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  24. I've just noticed something else interesting about mtDNA haplogroup M. As you say, its diversity is starlike. As is that of two of its basal haplogroups: M3 and M47. Perhaps this indicates two separate expansion centres for M.

    As I see it the evidence very strongly argues in favour of mtDNA M having entered India north of the Thar Desert, via the Punjab not via the coast. From the Punjab M branched into two separate migrations. Several branches entered Madhya Pradesh and Maharashtra. There the first of the above haplogroups (M3) diversified immediately, and from there members of M spread east to Bihar. But that is not the end of the story.

    The paper on Nepal claimed that the southern forested fringe of Nepal was probably uninhabited until the Tharu arrived. But further north the Siwalik Range, along the northern edge of the Gangetic Plain, has a rich and long human and pre-human presence. The hills stretch west, all the way to the Punjab, and east, perhaps as far as Zomia.

    The southern face of the range provides an obvious route east for MtDNA M. My bet is that most, if not all, of what were to become the East and Southeast Asian M clades used this route east. In other words all the haplogroups on page 1 of my list and the Northeast Indian branches from page 2. That the movement along the narrow corridor was rapid is indicated by the fact that it included M51, and in Southeast Asia the second of the above basal haplogroups (M47) diversified immediately.

    Next thing was, across the Lower Ganges somewhere, a mixing of the two M branches followed by a movement back west, which included several haplogroups that had coalesced around the Burma/Assam border region, having arrived there via the northern route through Nepal. It was at this stage that M entered Orissa and Andhra Pradesh, possibly as a result of a 'coastal migration'. The Andaman Islands were possibly also settled at this time.

    A similar mixture was also able to enter South India and Gujarat over land. By this stage M4''64 had joined in from somewhere, probably Central India although M43 is found in Assam.

    Check it all out. Fits all the evidence perfectly.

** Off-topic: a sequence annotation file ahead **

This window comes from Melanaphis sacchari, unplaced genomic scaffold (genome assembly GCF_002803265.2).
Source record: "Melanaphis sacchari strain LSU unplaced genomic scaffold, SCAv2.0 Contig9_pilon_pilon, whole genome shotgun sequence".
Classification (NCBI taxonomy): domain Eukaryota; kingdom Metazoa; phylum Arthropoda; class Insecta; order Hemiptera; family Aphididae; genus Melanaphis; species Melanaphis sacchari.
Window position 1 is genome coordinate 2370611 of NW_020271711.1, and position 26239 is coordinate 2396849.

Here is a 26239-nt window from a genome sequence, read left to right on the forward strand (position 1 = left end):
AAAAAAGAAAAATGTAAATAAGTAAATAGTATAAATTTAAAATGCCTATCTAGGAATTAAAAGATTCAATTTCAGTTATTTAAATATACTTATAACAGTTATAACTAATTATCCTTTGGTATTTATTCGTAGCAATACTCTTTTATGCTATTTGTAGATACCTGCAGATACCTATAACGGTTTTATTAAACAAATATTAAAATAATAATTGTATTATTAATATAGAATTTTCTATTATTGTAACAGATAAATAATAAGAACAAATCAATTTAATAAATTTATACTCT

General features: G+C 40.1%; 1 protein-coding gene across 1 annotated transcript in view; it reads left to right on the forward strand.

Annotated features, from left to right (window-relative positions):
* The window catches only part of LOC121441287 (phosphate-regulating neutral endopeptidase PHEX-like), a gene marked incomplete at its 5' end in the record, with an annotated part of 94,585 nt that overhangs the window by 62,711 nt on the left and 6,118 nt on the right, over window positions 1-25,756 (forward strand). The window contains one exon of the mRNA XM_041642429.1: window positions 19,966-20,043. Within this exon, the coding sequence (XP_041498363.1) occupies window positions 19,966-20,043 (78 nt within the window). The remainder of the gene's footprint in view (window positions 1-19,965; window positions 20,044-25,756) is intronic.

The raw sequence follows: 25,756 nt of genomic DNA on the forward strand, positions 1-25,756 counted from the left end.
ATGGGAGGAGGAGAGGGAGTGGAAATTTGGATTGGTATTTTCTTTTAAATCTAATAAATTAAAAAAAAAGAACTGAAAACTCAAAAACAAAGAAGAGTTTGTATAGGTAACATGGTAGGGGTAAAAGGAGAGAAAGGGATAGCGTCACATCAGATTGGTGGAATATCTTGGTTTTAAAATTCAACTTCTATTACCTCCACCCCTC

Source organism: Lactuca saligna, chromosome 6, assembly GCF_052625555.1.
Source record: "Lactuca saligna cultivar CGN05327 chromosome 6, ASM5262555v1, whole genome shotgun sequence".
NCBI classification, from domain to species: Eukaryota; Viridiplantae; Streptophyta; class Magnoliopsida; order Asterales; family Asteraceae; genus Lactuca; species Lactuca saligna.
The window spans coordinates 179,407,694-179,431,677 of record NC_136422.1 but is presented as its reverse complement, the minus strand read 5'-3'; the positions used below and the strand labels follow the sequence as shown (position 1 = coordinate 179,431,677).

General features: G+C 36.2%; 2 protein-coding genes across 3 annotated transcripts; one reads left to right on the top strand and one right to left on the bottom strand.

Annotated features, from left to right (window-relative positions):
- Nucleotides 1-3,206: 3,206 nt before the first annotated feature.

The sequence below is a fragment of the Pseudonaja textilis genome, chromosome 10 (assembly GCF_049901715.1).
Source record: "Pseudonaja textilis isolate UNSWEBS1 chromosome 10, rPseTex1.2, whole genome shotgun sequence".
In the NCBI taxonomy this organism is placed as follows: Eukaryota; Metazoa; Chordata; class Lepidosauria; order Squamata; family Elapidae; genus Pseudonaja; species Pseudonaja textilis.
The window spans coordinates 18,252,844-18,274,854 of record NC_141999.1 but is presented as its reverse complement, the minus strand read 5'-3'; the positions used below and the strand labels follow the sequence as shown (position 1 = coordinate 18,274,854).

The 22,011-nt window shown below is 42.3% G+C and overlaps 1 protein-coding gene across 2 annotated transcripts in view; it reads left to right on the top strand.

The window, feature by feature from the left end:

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  25. Per PhyloTree: M3 has only three basal sublineages (a, b and c), while M47 is not indicated a single sublineage (and stands as of now as merely "proposed" lineage, with all mutation sites in italics).

    The only clear star-like structure at the second level of M is M4"64, with 8 basal sublineages (up to 12 if we consider only coding region mutations).

    By my criterion of 5 basal sublineages or more, there is no other star-like structure so high under M. So M exploded, M4"64 exploded less dramatically after it but all other sublineages show only gradual expansion patterns, not demographic explosions of any sort (at least not until you move a lot downstream, like D4, C or Z1'2'3'4'7, all them belonging to the NE Asian demographic scene).

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  26. "while M47 is not indicated a single sublineage"

    My mistake. I checked and found that to be so. Just no mutations from basal M. It is proposed as a Southeast Asian lineage though.

    "M3 has only three basal sublineages (a, b and c)"

    M3 seems quite confined in its spread though, Central and South India.

    "all them belonging to the NE Asian demographic scene"

    Very much associated with the expansion into the previously uninhabited regions of Northern Asia and America. The problem is what is the pattern of expansion into India. We certainly seem to see a Central Indian/Northeast Indian division.